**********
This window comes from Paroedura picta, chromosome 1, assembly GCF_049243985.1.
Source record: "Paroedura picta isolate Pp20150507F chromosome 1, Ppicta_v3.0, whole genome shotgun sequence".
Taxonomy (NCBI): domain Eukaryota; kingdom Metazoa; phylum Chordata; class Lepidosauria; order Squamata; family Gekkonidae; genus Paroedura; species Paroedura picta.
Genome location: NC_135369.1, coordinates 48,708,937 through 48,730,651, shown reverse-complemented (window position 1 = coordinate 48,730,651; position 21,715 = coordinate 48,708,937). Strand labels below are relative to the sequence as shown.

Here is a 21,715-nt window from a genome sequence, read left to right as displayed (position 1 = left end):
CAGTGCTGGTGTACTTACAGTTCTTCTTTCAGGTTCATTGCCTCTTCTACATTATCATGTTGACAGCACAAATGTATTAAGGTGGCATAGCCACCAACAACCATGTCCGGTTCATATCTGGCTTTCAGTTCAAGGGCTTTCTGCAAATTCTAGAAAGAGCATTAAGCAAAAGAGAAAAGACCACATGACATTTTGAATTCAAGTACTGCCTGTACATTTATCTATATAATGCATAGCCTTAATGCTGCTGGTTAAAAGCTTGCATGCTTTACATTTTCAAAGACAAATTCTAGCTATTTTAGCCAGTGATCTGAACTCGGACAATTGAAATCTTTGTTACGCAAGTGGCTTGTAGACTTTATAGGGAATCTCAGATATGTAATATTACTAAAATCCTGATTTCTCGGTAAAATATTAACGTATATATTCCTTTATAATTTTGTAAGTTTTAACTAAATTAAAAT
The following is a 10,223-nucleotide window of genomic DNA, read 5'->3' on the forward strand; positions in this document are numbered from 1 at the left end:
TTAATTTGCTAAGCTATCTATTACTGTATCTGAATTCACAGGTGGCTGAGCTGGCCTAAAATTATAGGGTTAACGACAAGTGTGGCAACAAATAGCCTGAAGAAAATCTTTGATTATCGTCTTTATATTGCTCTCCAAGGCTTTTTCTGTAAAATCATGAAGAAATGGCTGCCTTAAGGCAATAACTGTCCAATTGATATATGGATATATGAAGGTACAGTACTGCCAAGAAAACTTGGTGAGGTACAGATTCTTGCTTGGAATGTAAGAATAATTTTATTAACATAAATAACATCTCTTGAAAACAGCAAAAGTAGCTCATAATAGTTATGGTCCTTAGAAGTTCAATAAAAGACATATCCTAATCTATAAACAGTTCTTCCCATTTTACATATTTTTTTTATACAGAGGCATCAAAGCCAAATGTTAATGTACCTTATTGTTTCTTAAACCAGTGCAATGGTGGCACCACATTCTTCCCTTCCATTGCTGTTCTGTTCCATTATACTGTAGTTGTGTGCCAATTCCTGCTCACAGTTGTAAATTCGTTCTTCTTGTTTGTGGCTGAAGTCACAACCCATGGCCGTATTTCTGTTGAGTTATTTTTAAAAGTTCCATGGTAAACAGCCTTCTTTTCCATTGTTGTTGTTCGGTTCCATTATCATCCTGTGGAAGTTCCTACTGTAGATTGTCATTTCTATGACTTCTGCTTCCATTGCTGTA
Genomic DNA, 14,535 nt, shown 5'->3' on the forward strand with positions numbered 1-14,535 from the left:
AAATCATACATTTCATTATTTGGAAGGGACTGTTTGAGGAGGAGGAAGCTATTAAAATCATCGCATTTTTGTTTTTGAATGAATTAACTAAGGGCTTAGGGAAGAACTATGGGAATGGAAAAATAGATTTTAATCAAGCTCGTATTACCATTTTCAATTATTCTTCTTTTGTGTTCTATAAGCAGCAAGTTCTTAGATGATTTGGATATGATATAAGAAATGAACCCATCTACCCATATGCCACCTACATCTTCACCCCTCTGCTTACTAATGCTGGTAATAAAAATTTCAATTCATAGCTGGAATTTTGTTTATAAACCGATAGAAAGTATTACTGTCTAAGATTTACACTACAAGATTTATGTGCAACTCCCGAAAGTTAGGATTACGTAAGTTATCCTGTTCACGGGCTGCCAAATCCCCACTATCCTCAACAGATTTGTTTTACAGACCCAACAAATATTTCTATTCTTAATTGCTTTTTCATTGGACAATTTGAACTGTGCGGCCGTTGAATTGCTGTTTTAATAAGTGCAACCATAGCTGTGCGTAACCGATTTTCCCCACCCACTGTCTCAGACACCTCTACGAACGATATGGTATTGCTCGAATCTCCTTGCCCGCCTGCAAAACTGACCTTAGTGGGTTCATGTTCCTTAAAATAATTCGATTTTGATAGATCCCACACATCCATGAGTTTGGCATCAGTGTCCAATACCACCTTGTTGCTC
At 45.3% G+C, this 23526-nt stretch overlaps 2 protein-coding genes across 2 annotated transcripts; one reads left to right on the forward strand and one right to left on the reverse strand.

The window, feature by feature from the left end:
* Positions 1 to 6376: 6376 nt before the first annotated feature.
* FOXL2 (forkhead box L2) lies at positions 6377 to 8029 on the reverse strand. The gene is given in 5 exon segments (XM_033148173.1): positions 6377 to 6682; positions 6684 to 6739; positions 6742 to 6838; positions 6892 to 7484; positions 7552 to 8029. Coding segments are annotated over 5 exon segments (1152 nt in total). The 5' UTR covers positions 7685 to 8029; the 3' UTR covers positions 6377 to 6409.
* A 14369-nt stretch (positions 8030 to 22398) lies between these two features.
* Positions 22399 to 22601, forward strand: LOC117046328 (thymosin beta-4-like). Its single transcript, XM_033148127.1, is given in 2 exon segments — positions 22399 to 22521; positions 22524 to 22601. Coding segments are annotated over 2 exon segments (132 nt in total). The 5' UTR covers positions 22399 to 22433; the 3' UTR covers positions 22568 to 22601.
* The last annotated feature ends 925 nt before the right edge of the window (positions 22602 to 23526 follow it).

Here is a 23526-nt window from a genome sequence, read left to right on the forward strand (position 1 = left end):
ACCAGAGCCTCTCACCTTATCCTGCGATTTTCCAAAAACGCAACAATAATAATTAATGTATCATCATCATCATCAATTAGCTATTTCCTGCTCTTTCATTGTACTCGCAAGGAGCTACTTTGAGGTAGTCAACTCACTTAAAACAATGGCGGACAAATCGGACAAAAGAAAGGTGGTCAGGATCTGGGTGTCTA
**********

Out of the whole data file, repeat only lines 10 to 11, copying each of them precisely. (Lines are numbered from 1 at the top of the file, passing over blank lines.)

AAATCATACATTTCATTATTTGGAAGGGACTGTTTGAGGAGGAGGAAGCTATTAAAATCATCGCATTTTTGTTTTTGAATGAATTAACTAAGGGCTTAGGGAAGAACTATGGGAATGGAAAAATAGATTTTAATCAAGCTCGTATTACCATTTTCAATTATTCTTCTTTTGTGTTCTATAAGCAGCAAGTTCTTAGATGATTTGGATATGATATAAGAAATGAACCCATCTACCCATATGCCACCTACATCTTCACCCCTCTGCTTACTAATGCTGGTAATAAAAATTTCAATTCATAGCTGGAATTTTGTTTATAAACCGATAGAAAGTATTACTGTCTAAGATTTACACTACAAGATTTATGTGCAACTCCCGAAAGTTAGGATTACGTAAGTTATCCTGTTCACGGGCTGCCAAATCCCCACTATCCTCAACAGATTTGTTTTACAGACCCAACAAATATTTCTATTCTTAATTGCTTTTTCATTGGACAATTTGAACTGTGCGGCCGTTGAATTGCTGTTTTAATAAGTGCAACCATAGCTGTGCGTAACCGATTTTCCCCACCCACTGTCTCAGACACCTCTACGAACGATATGGTATTGCTCGAATCTCCTTGCCCGCCTGCAAAACTGACCTTAGTGGGTTCATGTTCCTTAAAATAATTCGATTTTGATAGATCCCACACATCCATGAGTTTGGCATCAGTGTCCAATACCACCTTGTTGCTC
At 45.3% G+C, this 23526-nt stretch overlaps 2 protein-coding genes across 2 annotated transcripts; one reads left to right on the forward strand and one right to left on the reverse strand.